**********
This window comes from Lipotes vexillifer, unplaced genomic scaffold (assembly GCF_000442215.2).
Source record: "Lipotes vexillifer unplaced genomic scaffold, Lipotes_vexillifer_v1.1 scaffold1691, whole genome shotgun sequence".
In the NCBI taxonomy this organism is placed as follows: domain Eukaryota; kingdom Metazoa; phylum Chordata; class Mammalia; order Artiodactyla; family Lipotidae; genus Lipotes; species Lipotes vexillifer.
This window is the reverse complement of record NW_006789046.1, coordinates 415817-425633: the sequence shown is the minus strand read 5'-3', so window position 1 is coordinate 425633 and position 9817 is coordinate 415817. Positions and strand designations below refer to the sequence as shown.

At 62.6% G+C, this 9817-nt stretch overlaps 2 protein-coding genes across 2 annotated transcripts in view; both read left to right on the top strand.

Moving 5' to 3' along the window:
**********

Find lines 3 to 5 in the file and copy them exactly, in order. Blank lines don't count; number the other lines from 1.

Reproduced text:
In the NCBI taxonomy this organism is placed as follows: domain Eukaryota; kingdom Metazoa; phylum Chordata; class Mammalia; order Artiodactyla; family Lipotidae; genus Lipotes; species Lipotes vexillifer.
This window is the reverse complement of record NW_006789046.1, coordinates 415817-425633: the sequence shown is the minus strand read 5'-3', so window position 1 is coordinate 425633 and position 9817 is coordinate 415817. Positions and strand designations below refer to the sequence as shown.

At 62.6% G+C, this 9817-nt stretch overlaps 2 protein-coding genes across 2 annotated transcripts in view; both read left to right on the top strand.